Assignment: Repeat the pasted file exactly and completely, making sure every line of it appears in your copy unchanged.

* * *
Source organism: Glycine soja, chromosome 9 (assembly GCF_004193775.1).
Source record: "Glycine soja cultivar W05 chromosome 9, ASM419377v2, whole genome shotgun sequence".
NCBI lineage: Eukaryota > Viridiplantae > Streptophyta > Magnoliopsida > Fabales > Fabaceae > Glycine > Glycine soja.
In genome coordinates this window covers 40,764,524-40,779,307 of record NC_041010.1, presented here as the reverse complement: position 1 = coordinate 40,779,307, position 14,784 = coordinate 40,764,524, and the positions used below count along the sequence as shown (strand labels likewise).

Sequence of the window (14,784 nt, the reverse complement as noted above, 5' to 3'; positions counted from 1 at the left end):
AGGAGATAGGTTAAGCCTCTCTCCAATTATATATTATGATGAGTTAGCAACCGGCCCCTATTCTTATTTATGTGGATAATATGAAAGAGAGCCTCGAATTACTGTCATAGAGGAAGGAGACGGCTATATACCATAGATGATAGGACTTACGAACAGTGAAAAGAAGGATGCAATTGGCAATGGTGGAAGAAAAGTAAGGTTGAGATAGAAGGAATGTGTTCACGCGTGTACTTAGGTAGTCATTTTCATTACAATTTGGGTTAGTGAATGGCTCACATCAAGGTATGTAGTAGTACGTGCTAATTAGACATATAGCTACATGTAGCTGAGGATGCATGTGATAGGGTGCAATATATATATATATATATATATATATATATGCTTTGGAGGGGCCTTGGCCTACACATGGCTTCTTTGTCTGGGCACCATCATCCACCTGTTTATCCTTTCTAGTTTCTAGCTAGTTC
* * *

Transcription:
Source organism: Glycine soja, chromosome 9 (assembly GCF_004193775.1).
Source record: "Glycine soja cultivar W05 chromosome 9, ASM419377v2, whole genome shotgun sequence".
NCBI lineage: Eukaryota > Viridiplantae > Streptophyta > Magnoliopsida > Fabales > Fabaceae > Glycine > Glycine soja.
In genome coordinates this window covers 40,764,524-40,779,307 of record NC_041010.1, presented here as the reverse complement: position 1 = coordinate 40,779,307, position 14,784 = coordinate 40,764,524, and the positions used below count along the sequence as shown (strand labels likewise).

Sequence of the window (14,784 nt, the reverse complement as noted above, 5' to 3'; positions counted from 1 at the left end):
AGGAGATAGGTTAAGCCTCTCTCCAATTATATATTATGATGAGTTAGCAACCGGCCCCTATTCTTATTTATGTGGATAATATGAAAGAGAGCCTCGAATTACTGTCATAGAGGAAGGAGACGGCTATATACCATAGATGATAGGACTTACGAACAGTGAAAAGAAGGATGCAATTGGCAATGGTGGAAGAAAAGTAAGGTTGAGATAGAAGGAATGTGTTCACGCGTGTACTTAGGTAGTCATTTTCATTACAATTTGGGTTAGTGAATGGCTCACATCAAGGTATGTAGTAGTACGTGCTAATTAGACATATAGCTACATGTAGCTGAGGATGCATGTGATAGGGTGCAATATATATATATATATATATATATATATATGCTTTGGAGGGGCCTTGGCCTACACATGGCTTCTTTGTCTGGGCACCATCATCCACCTGTTTATCCTTTCTAGTTTCTAGCTAGTTC